Staff Sgt. Brad Eiffert, a veteran of the war in Iraq, found himself in the woods behind his house with a .45 caliber pistol pressed to his head. Meridian Township police were deployed in various defensive positions around Eiffert’s home and in the woods. The stand-off was nearing 3 hours when the officers heard shots ring out, and the bright muzzle of Eifferts gun in the darkness. Unable to pull the trigger with the weapon against his temple, Eiffert fired 9 rounds into a nearby tree. He then dropped the weapon and ran through the woods into his front yard yelling “shoot me, shoot me, shoot me!” Showing remarkable restraint, the officers did not shoot Eiffert, but instead tasered him and took him into custody.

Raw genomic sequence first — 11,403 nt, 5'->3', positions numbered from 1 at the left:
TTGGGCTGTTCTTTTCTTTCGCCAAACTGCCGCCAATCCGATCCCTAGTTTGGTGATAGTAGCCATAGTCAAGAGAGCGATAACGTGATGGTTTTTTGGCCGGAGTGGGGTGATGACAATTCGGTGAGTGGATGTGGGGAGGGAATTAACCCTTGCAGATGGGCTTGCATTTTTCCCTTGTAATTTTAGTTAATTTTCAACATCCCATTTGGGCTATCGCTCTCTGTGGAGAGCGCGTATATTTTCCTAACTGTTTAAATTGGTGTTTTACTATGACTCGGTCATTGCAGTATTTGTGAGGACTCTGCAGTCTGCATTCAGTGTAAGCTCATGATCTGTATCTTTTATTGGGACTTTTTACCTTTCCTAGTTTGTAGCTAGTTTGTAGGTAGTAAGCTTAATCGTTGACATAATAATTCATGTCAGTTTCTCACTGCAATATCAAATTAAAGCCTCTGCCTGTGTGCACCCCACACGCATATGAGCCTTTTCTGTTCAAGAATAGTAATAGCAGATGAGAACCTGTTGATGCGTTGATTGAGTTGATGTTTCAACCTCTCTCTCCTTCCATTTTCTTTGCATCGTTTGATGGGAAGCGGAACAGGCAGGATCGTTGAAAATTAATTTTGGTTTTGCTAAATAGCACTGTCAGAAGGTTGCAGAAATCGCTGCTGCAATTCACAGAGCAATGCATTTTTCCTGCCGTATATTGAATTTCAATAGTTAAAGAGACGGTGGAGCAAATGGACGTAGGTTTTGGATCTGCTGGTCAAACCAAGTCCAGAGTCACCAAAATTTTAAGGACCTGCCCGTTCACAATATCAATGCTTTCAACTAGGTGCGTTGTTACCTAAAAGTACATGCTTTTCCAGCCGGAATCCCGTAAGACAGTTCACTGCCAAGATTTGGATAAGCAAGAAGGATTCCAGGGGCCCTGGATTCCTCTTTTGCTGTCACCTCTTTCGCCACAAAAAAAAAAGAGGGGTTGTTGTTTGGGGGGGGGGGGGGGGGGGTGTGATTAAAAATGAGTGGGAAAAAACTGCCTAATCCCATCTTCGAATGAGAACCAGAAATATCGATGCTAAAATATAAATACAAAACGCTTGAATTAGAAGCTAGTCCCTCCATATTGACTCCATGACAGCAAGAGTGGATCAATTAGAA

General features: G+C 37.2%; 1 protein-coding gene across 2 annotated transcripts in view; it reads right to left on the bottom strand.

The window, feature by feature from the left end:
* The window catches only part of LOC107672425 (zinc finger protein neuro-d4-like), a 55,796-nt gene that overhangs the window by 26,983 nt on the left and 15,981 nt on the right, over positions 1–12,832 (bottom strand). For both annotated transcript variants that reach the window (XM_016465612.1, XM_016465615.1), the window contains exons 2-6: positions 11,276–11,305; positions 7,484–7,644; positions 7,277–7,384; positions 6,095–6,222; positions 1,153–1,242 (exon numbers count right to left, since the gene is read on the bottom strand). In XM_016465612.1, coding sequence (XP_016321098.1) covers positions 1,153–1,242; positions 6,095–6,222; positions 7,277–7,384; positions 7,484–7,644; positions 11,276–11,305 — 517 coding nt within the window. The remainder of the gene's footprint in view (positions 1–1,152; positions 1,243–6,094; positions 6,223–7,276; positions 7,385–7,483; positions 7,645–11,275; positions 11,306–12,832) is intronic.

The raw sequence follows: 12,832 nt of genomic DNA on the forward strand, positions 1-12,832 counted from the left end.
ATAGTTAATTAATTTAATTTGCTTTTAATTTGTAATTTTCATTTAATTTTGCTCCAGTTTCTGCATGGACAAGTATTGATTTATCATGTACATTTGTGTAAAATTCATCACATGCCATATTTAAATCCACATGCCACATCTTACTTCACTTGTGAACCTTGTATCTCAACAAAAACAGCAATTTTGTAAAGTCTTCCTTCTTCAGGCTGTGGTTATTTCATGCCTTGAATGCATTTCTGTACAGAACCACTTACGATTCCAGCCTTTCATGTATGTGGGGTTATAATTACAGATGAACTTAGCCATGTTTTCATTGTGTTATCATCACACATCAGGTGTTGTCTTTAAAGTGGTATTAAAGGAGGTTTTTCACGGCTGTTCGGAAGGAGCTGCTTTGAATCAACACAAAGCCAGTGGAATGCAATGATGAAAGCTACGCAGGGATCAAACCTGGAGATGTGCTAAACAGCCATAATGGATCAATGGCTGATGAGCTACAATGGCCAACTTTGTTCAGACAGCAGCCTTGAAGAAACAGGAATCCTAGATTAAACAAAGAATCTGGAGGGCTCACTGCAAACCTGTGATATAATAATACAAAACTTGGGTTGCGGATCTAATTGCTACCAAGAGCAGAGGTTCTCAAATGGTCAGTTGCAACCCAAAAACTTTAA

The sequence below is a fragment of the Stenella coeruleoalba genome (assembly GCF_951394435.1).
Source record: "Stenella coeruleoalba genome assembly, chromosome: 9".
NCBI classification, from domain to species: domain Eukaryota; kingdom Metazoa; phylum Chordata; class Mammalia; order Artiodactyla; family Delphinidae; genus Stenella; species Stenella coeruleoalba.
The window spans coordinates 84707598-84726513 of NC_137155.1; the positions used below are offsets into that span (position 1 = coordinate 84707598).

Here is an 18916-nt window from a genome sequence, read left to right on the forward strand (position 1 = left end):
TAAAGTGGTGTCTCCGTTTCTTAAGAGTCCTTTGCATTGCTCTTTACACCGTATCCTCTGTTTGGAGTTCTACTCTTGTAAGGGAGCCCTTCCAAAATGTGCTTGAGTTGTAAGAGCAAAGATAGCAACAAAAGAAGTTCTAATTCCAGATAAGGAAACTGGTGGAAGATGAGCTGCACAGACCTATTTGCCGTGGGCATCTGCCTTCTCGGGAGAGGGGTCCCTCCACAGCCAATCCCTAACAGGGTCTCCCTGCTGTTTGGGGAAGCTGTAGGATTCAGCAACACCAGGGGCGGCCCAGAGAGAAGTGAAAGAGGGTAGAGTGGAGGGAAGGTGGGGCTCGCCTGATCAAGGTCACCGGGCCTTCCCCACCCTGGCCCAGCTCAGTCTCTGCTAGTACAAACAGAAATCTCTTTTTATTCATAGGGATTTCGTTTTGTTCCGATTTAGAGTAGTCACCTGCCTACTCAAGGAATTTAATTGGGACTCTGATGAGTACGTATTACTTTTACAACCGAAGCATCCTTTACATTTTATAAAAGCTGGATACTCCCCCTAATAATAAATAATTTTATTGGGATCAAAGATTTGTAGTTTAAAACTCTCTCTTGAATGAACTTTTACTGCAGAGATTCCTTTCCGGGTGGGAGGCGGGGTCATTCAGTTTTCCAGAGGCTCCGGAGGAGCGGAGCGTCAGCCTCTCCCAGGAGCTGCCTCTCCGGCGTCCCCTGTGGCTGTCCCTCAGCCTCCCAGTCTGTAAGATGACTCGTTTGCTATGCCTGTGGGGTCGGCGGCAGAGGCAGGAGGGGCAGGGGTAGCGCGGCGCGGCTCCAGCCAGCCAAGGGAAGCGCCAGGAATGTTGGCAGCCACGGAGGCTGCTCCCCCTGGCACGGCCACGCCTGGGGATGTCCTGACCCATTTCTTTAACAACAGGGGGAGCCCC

He was later booked and came before Judge David L. Jordan, who runs a Veteran’s Treatment court twice a month in the Ingham County District Court. Veteran Treatment Courts are normally unavailble to those who commit crimes using guns, however the prosecutors made an exception after hearing the history of Mr. Eiffert. He joined an increasing number of deployed veterans who, after returning home, plunge into a downward spiral, propelled by post-traumatic stress disorder or other emotional problems.
Their descent is chronicled in suicide attempts or destructive actions that bring them into conflict with the law — drunken driving, bar fights, domestic violence and, in extreme instances, armed confrontations with the police of the kind that are known as “suicide by cop.”
Such stories often end in death or prison, the veteran in either case lost to the abyss.
Full article: http://www.nytimes.com/2011/07/18/us/18vets.html
Source: NY Times